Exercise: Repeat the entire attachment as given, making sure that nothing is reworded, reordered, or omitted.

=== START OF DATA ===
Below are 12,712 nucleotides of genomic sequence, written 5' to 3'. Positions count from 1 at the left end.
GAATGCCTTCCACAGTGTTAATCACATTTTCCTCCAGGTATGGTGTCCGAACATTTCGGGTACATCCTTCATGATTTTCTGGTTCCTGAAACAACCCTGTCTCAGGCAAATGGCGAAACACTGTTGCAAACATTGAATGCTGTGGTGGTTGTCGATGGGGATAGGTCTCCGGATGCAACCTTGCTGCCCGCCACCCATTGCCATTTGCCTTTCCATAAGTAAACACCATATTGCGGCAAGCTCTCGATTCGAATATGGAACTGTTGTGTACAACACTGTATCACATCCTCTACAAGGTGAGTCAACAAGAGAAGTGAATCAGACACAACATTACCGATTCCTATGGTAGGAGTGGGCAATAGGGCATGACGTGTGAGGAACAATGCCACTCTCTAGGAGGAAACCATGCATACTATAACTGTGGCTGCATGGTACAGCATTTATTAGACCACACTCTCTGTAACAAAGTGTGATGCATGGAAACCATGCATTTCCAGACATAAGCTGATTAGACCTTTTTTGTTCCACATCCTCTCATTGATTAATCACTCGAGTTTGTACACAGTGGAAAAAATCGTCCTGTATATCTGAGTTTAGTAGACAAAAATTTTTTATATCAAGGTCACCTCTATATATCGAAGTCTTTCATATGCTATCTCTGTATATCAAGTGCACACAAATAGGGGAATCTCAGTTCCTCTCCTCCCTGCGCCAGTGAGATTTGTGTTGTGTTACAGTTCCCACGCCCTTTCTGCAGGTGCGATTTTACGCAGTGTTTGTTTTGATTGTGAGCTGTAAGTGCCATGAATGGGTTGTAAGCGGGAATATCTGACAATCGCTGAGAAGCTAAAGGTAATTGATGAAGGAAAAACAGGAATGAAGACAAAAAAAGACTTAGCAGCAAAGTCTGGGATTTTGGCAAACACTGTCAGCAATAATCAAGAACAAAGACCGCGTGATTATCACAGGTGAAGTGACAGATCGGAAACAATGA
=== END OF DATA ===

Below are 12,712 nucleotides of genomic sequence, written 5' to 3'. Positions count from 1 at the left end.
GAATGCCTTCCACAGTGTTAATCACATTTTCCTCCAGGTATGGTGTCCGAACATTTCGGGTACATCCTTCATGATTTTCTGGTTCCTGAAACAACCCTGTCTCAGGCAAATGGCGAAACACTGTTGCAAACATTGAATGCTGTGGTGGTTGTCGATGGGGATAGGTCTCCGGATGCAACCTTGCTGCCCGCCACCCATTGCCATTTGCCTTTCCATAAGTAAACACCATATTGCGGCAAGCTCTCGATTCGAATATGGAACTGTTGTGTACAACACTGTATCACATCCTCTACAAGGTGAGTCAACAAGAGAAGTGAATCAGACACAACATTACCGATTCCTATGGTAGGAGTGGGCAATAGGGCATGACGTGTGAGGAACAATGCCACTCTCTAGGAGGAAACCATGCATACTATAACTGTGGCTGCATGGTACAGCATTTATTAGACCACACTCTCTGTAACAAAGTGTGATGCATGGAAACCATGCATTTCCAGACATAAGCTGATTAGACCTTTTTTGTTCCACATCCTCTCATTGATTAATCACTCGAGTTTGTACACAGTGGAAAAAATCGTCCTGTATATCTGAGTTTAGTAGACAAAAATTTTTTATATCAAGGTCACCTCTATATATCGAAGTCTTTCATATGCTATCTCTGTATATCAAGTGCACACAAATAGGGGAATCTCAGTTCCTCTCCTCCCTGCGCCAGTGAGATTTGTGTTGTGTTACAGTTCCCACGCCCTTTCTGCAGGTGCGATTTTACGCAGTGTTTGTTTTGATTGTGAGCTGTAAGTGCCATGAATGGGTTGTAAGCGGGAATATCTGACAATCGCTGAGAAGCTAAAGGTAATTGATGAAGGAAAAACAGGAATGAAGACAAAAAAAGACTTAGCAGCAAAGTCTGGGATTTTGGCAAACACTGTCAGCAATAATCAAGAACAAAGACCGCGTGATTATCACAGGTGAAGTGACAGATCGGAAACAATGA